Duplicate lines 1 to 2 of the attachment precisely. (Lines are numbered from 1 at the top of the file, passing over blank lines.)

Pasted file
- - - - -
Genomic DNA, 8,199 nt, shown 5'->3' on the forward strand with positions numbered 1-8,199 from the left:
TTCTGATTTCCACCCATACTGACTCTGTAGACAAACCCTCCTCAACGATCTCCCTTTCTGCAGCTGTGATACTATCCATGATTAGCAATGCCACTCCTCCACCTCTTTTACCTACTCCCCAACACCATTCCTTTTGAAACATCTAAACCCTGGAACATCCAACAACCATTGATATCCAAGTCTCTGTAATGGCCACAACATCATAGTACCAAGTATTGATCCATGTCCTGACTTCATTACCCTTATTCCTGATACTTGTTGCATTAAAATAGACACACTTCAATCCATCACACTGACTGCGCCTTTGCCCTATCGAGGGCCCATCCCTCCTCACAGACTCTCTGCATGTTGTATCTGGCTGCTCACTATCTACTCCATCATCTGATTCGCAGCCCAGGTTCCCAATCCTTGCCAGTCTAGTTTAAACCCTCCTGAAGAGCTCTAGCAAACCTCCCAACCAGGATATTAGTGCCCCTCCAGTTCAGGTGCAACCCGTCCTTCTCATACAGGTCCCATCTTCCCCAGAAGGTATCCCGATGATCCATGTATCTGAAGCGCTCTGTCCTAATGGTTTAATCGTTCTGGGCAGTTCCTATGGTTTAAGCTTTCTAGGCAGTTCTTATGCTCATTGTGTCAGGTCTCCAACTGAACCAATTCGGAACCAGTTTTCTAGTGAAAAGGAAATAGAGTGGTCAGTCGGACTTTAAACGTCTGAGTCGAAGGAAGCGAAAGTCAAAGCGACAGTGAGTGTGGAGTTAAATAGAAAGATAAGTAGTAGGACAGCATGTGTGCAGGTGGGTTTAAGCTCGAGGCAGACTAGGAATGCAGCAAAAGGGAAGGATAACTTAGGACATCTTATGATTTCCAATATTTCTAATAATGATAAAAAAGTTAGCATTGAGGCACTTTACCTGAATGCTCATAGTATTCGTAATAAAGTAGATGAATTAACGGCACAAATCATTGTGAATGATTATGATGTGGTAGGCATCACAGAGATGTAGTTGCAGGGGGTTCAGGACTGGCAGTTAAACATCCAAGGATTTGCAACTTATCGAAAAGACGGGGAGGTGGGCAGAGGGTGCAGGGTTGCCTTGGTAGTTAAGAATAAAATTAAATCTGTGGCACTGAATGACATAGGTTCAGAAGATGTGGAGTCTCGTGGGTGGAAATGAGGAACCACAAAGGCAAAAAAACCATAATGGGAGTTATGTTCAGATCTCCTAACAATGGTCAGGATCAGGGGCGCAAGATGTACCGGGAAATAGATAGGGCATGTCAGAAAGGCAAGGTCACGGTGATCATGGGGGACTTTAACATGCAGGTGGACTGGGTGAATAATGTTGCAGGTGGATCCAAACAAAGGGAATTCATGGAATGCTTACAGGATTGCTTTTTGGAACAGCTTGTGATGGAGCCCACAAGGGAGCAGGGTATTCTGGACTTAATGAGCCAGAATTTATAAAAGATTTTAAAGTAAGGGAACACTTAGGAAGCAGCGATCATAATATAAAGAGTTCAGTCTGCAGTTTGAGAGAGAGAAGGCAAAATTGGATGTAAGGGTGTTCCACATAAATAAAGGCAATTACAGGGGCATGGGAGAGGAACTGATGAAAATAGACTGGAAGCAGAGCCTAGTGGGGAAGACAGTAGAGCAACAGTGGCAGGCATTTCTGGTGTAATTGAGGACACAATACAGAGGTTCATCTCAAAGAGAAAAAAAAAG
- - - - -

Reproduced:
Genomic DNA, 8,199 nt, shown 5'->3' on the forward strand with positions numbered 1-8,199 from the left:
TTCTGATTTCCACCCATACTGACTCTGTAGACAAACCCTCCTCAACGATCTCCCTTTCTGCAGCTGTGATACTATCCATGATTAGCAATGCCACTCCTCCACCTCTTTTACCTACTCCCCAACACCATTCCTTTTGAAACATCTAAACCCTGGAACATCCAACAACCATTGATATCCAAGTCTCTGTAATGGCCACAACATCATAGTACCAAGTATTGATCCATGTCCTGACTTCATTACCCTTATTCCTGATACTTGTTGCATTAAAATAGACACACTTCAATCCATCACACTGACTGCGCCTTTGCCCTATCGAGGGCCCATCCCTCCTCACAGACTCTCTGCATGTTGTATCTGGCTGCTCACTATCTACTCCATCATCTGATTCGCAGCCCAGGTTCCCAATCCTTGCCAGTCTAGTTTAAACCCTCCTGAAGAGCTCTAGCAAACCTCCCAACCAGGATATTAGTGCCCCTCCAGTTCAGGTGCAACCCGTCCTTCTCATACAGGTCCCATCTTCCCCAGAAGGTATCCCGATGATCCATGTATCTGAAGCGCTCTGTCCTAATGGTTTAATCGTTCTGGGCAGTTCCTATGGTTTAAGCTTTCTAGGCAGTTCTTATGCTCATTGTGTCAGGTCTCCAACTGAACCAATTCGGAACCAGTTTTCTAGTGAAAAGGAAATAGAGTGGTCAGTCGGACTTTAAACGTCTGAGTCGAAGGAAGCGAAAGTCAAAGCGACAGTGAGTGTGGAGTTAAATAGAAAGATAAGTAGTAGGACAGCATGTGTGCAGGTGGGTTTAAGCTCGAGGCAGACTAGGAATGCAGCAAAAGGGAAGGATAACTTAGGACATCTTATGATTTCCAATATTTCTAATAATGATAAAAAAGTTAGCATTGAGGCACTTTACCTGAATGCTCATAGTATTCGTAATAAAGTAGATGAATTAACGGCACAAATCATTGTGAATGATTATGATGTGGTAGGCATCACAGAGATGTAGTTGCAGGGGGTTCAGGACTGGCAGTTAAACATCCAAGGATTTGCAACTTATCGAAAAGACGGGGAGGTGGGCAGAGGGTGCAGGGTTGCCTTGGTAGTTAAGAATAAAATTAAATCTGTGGCACTGAATGACATAGGTTCAGAAGATGTGGAGTCTCGTGGGTGGAAATGAGGAACCACAAAGGCAAAAAAACCATAATGGGAGTTATGTTCAGATCTCCTAACAATGGTCAGGATCAGGGGCGCAAGATGTACCGGGAAATAGATAGGGCATGTCAGAAAGGCAAGGTCACGGTGATCATGGGGGACTTTAACATGCAGGTGGACTGGGTGAATAATGTTGCAGGTGGATCCAAACAAAGGGAATTCATGGAATGCTTACAGGATTGCTTTTTGGAACAGCTTGTGATGGAGCCCACAAGGGAGCAGGGTATTCTGGACTTAATGAGCCAGAATTTATAAAAGATTTTAAAGTAAGGGAACACTTAGGAAGCAGCGATCATAATATAAAGAGTTCAGTCTGCAGTTTGAGAGAGAGAAGGCAAAATTGGATGTAAGGGTGTTCCACATAAATAAAGGCAATTACAGGGGCATGGGAGAGGAACTGATGAAAATAGACTGGAAGCAGAGCCTAGTGGGGAAGACAGTAGAGCAACAGTGGCAGGCATTTCTGGTGTAATTGAGGACACAATACAGAGGTTCATCTCAAAGAGAAAAAAAAAG